5. It is consistent with the purpose of the interlude that he should appear not as a judge, or king enthroned, but as the sun-countenanced, rainbow-crowned angel of the covenanted people.

5. In his hand a little book opened: This book in Revelation 5:7 was “sealed and no man in heaven, nor in earth, neither under the earth was able to open it.” (Revelation 5:2) But the “Lion of the tribe of Judah”--the Lamb in the midst of the throne--“hath prevailed to open the book and to loose the seals thereof.” (Revelation 5:5) It was therefore no longer sealed, no longer a mystery, but now an open book. When it was sealed it seemed large. Unknown things are greater in seeming proportion than the things that are known. They become simplified and minimized in proportion to the knowledge of them. When the seals within the book were loosed, or revealed, it became an open book, and it was a little book compared with knowing and not knowing its contents.

6. Right foot upon the sea . . . left foot upon the land: The land and the sea were the territories of their persecutors. Later the Jewish persecutors of Palestine were described as “the beast of the land” and the Roman persecutor was designated“the beast of the sea.” The sea beast was said to exercise authority over the land beast, based on the universal sway of Rome’s power. But the mighty angel stood with one foot on the land, the other on the sea, declaring his power over both as Lord of the land and of the sea.

7. A great voice as a lion roareth: The Lamb in the midst of the throne, once slain, who was the Lion of the tribe of Judah, who had conquered to open the book and loose its seals, now came as the “mighty angel” to announce the near end of the things in the book; and when his “loud voice” heralded the angel’s proclamation, seven thunders uttered their voices, as signs of revolutionary events that would presage the end.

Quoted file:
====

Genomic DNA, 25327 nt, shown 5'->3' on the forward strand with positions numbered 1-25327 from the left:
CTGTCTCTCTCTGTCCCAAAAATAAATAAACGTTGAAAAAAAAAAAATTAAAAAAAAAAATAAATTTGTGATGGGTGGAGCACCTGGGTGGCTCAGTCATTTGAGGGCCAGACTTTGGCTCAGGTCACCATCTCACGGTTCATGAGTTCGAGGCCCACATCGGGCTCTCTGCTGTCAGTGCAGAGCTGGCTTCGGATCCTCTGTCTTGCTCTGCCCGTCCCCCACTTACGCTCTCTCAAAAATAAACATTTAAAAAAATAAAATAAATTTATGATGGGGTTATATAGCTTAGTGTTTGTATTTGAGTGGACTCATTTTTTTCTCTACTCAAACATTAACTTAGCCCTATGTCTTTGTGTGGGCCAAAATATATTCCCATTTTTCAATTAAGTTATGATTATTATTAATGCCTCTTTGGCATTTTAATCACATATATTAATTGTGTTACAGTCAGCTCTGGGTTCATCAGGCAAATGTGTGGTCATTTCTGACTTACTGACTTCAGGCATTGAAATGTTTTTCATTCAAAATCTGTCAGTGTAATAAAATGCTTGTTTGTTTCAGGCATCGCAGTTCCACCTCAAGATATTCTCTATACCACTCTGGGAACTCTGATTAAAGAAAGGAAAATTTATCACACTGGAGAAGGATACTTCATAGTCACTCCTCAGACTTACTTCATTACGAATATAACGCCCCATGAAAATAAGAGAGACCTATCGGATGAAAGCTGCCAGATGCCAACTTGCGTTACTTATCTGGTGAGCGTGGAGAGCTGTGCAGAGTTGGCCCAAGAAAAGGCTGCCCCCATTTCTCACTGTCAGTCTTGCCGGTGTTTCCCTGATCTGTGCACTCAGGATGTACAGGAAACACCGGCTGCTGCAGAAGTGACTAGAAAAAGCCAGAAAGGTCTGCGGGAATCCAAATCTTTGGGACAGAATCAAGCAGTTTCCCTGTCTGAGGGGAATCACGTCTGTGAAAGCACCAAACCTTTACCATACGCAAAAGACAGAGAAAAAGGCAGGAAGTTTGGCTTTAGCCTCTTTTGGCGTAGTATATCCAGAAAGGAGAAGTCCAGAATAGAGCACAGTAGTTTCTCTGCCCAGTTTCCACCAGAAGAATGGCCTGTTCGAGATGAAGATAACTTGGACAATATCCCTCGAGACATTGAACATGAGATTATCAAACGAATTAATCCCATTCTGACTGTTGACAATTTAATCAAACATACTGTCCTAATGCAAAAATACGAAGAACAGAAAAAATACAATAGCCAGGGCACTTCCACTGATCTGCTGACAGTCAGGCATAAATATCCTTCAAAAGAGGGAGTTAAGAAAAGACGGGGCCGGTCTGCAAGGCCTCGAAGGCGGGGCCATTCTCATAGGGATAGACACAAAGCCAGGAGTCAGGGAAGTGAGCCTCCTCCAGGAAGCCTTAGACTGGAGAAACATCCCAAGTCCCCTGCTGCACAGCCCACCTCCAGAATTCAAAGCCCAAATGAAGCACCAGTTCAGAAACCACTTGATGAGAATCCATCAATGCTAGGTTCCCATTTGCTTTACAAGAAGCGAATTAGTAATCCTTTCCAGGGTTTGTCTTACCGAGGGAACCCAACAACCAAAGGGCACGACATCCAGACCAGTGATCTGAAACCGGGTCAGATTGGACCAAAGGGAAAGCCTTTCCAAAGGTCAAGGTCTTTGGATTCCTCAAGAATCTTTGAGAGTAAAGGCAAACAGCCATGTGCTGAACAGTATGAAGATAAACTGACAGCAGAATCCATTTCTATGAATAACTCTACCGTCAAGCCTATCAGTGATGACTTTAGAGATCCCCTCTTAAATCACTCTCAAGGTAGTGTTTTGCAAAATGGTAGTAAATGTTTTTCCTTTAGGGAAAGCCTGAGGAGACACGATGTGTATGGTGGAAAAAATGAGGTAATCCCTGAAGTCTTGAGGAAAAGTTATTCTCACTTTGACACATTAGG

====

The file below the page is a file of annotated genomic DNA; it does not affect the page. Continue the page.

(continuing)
Thunder was regarded as the voice of God. (Job 37:2; Psalms 18:13; Psalms 81:7; Isaiah 30:31-32) Thunder attended the inauguration of the law. (Exodus 19:16) When the people heard God’s voice, they said it thundered. (John 12:29) It was a symbol of divine power in the executions of vengeance on evil-doers. (2 Samuel 2:10; 2 Samuel 22:14; Isaiah 29:6) And that was its significance here.

8. Seal up those things which the seven thunders uttered and write them not: The book of seven seals was opened, and its seals were loosed; the trumpets of the seven angels were sounded; but the seven thunders were sealed up and John was commanded to write them not. The things which the seven thunders uttered and which John was ready to transcribe, related to the things of the future not disclosed in the seals nor proclaimed in the trumpets, neither contained in the vials yet to be poured. They were things outside the realm of revelation, beyond all human knowledge or finite information. The sealing up of the thunders signified that there is a category of the infinite in God’s dealings with men and nations which can never be revealed. Much therefore, after all the seals were loosed and all the trumpets had sounded and all the woes were pronounced and all the vials poured, must remain enfolded and unrevealed.